New answers tagged tmpfs
Since you listed /var/cache in /etc/fstab, a tmpfs filesystem is mounted to /var/cache during the boot sequence. Any contents of /var/cache are shadowed by the mount point. The files underneath a directory on which another filesystem is mounted still exist, but they can't be reached, since a path like /var/cache/foo goes into the other filesystem. For more ...
The mount hides, or shadows, anything already present in the given directory (this may cause fun problems if the permissions are wrong on the thus shadowed dir). So when the tmpfs mount is removed, the original stuff will be there. (If the cache will need to persist, you could mv /var/cache /var/cache.save, and then do rsync things after the tmpfs is first ...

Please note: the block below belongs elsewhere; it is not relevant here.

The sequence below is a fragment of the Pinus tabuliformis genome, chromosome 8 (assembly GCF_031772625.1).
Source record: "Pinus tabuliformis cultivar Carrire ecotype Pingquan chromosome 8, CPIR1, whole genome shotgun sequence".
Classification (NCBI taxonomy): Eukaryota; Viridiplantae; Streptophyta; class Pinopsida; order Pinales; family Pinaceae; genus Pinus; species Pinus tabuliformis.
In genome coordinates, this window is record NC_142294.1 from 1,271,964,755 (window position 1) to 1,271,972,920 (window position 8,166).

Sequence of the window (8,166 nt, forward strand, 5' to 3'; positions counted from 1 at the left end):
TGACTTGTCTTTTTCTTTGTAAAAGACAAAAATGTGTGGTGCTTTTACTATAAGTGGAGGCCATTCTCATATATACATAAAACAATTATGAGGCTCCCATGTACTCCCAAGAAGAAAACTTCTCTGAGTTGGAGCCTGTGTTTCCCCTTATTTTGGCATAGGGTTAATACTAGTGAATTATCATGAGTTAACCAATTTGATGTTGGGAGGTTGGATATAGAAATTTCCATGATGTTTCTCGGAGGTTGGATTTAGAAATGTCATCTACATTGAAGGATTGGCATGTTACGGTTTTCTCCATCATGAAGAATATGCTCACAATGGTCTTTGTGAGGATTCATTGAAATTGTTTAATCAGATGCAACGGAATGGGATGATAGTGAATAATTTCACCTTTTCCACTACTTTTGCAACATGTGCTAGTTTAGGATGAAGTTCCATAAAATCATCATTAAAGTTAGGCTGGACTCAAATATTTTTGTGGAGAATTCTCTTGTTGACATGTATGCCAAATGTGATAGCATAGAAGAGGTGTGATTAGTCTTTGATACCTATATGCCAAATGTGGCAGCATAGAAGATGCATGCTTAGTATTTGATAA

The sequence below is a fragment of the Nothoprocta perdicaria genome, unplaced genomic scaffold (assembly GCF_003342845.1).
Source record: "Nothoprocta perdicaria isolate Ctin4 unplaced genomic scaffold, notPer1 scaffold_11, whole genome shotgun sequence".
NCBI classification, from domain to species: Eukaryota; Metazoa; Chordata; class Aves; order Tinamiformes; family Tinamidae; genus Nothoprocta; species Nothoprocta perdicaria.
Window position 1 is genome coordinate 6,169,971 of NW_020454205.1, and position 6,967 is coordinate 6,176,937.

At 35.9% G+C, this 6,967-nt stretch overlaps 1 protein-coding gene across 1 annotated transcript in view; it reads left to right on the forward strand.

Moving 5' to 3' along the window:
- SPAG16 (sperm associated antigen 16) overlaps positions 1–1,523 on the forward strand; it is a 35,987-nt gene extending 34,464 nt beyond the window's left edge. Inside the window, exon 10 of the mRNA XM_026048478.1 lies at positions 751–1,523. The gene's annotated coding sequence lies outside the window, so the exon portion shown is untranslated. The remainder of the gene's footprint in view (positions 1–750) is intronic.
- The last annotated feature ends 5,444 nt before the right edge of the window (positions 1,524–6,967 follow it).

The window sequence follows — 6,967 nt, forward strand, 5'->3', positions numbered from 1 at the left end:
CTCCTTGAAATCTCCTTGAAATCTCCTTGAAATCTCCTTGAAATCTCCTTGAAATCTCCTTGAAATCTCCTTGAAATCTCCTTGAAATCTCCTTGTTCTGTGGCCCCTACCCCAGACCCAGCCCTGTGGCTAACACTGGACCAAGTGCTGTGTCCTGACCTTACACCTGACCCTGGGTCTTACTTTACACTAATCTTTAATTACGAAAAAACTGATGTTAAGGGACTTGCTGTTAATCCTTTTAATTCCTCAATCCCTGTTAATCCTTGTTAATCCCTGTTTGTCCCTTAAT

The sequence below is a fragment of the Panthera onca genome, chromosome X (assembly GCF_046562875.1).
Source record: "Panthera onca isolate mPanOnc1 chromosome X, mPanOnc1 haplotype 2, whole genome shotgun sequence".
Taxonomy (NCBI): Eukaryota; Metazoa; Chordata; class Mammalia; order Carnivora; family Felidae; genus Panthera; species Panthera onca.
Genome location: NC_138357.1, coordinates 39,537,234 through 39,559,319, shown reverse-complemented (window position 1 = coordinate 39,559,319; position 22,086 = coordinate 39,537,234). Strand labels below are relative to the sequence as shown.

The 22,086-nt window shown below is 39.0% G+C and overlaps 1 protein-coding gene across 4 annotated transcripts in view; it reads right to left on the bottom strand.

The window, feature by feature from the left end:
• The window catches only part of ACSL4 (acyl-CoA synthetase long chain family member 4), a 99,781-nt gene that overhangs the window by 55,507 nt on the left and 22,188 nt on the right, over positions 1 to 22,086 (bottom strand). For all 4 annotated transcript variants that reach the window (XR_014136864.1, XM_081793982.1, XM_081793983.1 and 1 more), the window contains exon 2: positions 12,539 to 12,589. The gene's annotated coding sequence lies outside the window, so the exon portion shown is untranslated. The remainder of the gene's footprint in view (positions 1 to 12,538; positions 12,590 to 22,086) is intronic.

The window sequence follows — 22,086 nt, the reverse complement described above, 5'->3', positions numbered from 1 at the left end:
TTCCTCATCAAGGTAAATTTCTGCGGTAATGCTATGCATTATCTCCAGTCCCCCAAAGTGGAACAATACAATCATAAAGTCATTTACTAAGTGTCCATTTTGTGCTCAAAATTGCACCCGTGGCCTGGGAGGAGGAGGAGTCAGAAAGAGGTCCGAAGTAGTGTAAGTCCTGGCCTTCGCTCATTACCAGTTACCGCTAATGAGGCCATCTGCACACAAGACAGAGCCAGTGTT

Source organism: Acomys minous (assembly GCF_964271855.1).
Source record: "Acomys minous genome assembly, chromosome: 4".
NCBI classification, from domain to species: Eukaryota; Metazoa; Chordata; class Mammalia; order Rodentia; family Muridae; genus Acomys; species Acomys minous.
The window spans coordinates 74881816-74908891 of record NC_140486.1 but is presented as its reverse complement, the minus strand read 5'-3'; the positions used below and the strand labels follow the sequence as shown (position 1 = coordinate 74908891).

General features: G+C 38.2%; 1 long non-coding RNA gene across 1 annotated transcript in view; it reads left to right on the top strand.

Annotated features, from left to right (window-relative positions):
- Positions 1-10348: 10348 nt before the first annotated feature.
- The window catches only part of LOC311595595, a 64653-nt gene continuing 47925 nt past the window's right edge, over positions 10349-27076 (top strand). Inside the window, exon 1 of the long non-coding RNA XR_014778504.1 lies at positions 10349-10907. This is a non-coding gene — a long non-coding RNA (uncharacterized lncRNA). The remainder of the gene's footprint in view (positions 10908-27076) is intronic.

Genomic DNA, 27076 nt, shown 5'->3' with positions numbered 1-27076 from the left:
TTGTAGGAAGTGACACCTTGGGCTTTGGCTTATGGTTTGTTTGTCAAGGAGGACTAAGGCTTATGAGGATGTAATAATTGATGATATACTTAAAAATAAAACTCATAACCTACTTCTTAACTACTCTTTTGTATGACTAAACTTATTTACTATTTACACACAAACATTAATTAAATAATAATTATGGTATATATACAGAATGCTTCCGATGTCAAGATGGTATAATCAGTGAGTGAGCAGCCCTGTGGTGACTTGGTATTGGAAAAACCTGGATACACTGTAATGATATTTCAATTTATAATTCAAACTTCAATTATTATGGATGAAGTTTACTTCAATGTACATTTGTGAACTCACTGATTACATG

/etc/default/tmpfs is for sysvinit, for systemd (Debian jessie default) you only need to do: systemctl enable tmp.mount
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